Building a Lyre and Playing Sappho

My name is Mary McLoughlin, and I am the creator of the Playing Sappho project (and of many lyres). Playing Sappho is both the name of my project, and my website where I have a blog and YouTube page dedicated to helping people re-create the music of Sappho, through How-To guides on building lyres, and signing in Ancient Greek, as well as some overall background for Sappho and her context.

I designed this project in fulfillment of my Senior Independent Study at the College of Wooster. I deeply love Sappho’s work, but I did not feel like I could add anything significant to the current scholarly debate surrounding her. So, I thought it would be worthwhile to design a project of public history and accessibility. One of the problems with classics, and the study of Sappho, is that it happens almost exclusively at a level of academic discourse (which is what makes websites like Sententiae Antiquae so cool!).

I wanted to make Sappho’s music more accessible, in its entirety. Which meant also helping people build lyres on the cheap, and figuring out how to sing in ancient Greek. I have greatly enjoyed the opportunity to do this work, and post-graduation intend to keep the project going (and building better lyres). It’s important to understand my re-creation of Sappho’s performance is far from ‘accurate’. Today, not much is known about what her performance would have looked like (though I do agree with scholarship suggesting it was public and choral).

I do the best I can, but I am just one person, now in quarantine, as we all are. When I sing in ancient Greek I am trying to make it sound good to a modern ear, Sappho probably would have thought it sounded ridiculous. This project is a love letter to Sappho, and in a lot of ways I feel as though I’m a little kid putting on a grown woman’s appearance and mimicking her work. I am ‘playing’ at Sappho. I believe the beauty of her work is enough; and I hope to share it with others and encourage them to re-create it themselves.

All that being said, I made my fair share of mistakes. I had a ton of issues making different lyres. Bending wood/ other materials was a consistent problem for me in lyre building, as was my final design shape (my final lyre looks more like a lyra than a barbitos). I had issues sourcing materials, and had to compromise on my final lyre by using a turtle shell, rather than a tortoise shell. This lead to its own issues and challenges. I am by no means a skilled craftsman, and my inexperience lead to a lot of mistakes. I am very lucky I still have all my fingers after building several prototypes and my final lyre. I’m also not a great videographer, which is clear from my many videos of my project and process.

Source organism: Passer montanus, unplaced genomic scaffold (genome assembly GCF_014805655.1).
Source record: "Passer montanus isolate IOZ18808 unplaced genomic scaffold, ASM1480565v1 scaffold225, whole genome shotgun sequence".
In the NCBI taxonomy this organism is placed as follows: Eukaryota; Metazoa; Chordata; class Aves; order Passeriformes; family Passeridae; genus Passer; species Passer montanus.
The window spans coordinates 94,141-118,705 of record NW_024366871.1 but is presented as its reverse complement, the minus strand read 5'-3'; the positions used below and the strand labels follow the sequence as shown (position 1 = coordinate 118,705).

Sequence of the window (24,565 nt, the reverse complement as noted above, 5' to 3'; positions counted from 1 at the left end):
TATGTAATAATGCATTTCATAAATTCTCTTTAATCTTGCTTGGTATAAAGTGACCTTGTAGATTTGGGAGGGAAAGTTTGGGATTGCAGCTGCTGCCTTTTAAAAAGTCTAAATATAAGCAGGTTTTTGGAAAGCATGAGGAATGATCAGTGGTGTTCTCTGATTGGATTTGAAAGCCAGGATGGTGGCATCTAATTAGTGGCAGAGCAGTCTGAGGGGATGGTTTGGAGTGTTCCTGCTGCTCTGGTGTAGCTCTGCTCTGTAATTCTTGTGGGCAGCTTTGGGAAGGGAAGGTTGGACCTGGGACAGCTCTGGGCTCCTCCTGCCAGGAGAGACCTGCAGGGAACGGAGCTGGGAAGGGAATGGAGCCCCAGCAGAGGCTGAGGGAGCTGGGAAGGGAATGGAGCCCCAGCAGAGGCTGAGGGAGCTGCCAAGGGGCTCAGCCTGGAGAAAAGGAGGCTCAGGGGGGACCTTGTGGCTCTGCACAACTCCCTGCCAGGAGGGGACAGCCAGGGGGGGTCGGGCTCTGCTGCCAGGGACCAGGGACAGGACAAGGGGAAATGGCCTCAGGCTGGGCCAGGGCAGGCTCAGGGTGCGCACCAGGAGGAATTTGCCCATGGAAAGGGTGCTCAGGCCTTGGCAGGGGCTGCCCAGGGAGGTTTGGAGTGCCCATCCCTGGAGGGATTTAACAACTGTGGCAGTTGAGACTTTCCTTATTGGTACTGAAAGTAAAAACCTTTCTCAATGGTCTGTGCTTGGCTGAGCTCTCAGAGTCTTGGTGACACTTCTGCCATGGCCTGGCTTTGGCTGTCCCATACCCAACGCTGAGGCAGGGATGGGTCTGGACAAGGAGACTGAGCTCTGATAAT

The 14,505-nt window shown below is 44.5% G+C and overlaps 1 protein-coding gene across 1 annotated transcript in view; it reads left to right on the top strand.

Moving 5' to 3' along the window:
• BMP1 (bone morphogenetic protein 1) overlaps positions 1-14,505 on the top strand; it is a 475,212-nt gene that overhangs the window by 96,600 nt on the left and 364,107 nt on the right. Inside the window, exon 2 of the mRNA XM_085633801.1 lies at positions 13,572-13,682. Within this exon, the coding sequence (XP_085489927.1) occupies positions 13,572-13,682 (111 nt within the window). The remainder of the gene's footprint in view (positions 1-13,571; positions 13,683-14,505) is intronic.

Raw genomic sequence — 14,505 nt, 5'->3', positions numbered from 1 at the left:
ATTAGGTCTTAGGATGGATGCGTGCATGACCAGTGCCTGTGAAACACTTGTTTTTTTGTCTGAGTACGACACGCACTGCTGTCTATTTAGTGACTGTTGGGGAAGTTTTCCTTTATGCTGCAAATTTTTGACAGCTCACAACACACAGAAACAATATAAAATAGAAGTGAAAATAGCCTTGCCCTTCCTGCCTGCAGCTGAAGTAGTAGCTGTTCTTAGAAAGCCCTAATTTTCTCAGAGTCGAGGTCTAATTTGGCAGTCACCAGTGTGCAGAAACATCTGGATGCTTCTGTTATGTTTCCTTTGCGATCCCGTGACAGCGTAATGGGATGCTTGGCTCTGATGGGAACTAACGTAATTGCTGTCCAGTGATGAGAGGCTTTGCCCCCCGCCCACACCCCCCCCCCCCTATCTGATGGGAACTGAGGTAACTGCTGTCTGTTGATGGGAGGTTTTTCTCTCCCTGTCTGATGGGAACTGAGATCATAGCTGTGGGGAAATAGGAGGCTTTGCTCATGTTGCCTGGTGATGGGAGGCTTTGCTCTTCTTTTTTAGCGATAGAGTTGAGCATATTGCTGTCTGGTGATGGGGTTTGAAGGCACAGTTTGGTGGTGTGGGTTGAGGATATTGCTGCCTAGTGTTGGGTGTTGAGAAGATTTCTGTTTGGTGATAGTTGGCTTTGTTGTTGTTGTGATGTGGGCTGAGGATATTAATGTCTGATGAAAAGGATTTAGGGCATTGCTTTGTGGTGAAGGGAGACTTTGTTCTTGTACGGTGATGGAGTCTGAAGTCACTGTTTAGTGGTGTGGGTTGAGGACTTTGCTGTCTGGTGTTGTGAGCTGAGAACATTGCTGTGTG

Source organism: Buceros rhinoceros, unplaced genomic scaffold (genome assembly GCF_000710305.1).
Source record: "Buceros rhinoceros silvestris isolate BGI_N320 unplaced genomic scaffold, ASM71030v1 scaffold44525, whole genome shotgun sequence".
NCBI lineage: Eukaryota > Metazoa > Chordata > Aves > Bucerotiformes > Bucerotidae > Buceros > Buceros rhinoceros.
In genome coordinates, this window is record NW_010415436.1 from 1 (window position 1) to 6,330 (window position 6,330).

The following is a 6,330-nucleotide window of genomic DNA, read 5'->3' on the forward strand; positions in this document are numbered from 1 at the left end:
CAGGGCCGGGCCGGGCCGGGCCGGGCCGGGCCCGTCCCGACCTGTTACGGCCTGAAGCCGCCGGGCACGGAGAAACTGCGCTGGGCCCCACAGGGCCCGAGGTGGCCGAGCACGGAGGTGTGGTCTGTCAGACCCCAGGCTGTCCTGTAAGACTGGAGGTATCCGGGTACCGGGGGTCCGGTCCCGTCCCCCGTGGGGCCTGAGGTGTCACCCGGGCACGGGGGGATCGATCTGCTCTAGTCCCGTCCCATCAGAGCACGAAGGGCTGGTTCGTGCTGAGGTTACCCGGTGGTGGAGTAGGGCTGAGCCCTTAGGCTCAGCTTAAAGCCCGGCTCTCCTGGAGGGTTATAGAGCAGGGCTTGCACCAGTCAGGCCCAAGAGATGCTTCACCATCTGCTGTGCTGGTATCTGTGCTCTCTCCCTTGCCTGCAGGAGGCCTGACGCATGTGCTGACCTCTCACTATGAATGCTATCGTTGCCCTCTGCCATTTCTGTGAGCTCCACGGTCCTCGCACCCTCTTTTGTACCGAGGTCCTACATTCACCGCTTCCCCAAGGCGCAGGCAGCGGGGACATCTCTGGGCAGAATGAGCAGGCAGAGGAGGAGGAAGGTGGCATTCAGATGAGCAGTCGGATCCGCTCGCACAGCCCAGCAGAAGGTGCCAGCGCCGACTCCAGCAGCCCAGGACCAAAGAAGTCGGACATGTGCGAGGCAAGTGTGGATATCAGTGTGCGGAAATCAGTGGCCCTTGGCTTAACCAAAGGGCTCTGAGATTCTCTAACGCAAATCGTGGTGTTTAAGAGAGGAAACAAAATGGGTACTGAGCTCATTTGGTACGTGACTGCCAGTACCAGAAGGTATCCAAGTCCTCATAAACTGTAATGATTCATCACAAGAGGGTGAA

My biggest issue in this whole project is that I would often not refer back to my source material as often as I should have – which resulted in my final lyre being the wrong shape, and essentially looking like a different type of instrument (a good way to conceptualize this is that it’s as if I was trying to build a bass guitar, and I have an instrument that sounds like a bass guitar, but looks more like a really big guitar, rather than a bass one). I made the errors of someone unfamiliar with this sort of research and execution, which I am. Though I am fortune in that I did succeed, I have a final lyre which looks cool, and a functional website to showcase my platform.

I also want to make it clear that whatever success I did have is due to the tremendously skilled people that helped me throughout this entire process. I was really lucky to have amazing people help me (Such as Stefan Hagel, Michael Girbal, the creators of Lyreavlos, Sententiae Antiquae, my advisors, my parents, different technology experts and the wood shop technician at my college, to say nothing of all my friends and family who encouraged me). Overall, I was challenged by my absolute lack of knowledge and experience but I never let that hold me back. That doesn’t mean that I was successful or courageous, I just had a good idea which I felt could back up my lack of know-how. How well I executed that is up to debate, but I’m proud of the work I did. I truly hope other people can enjoy it.8D7E63DA-DC37-448C-BBD6-7DBEEEBB7949

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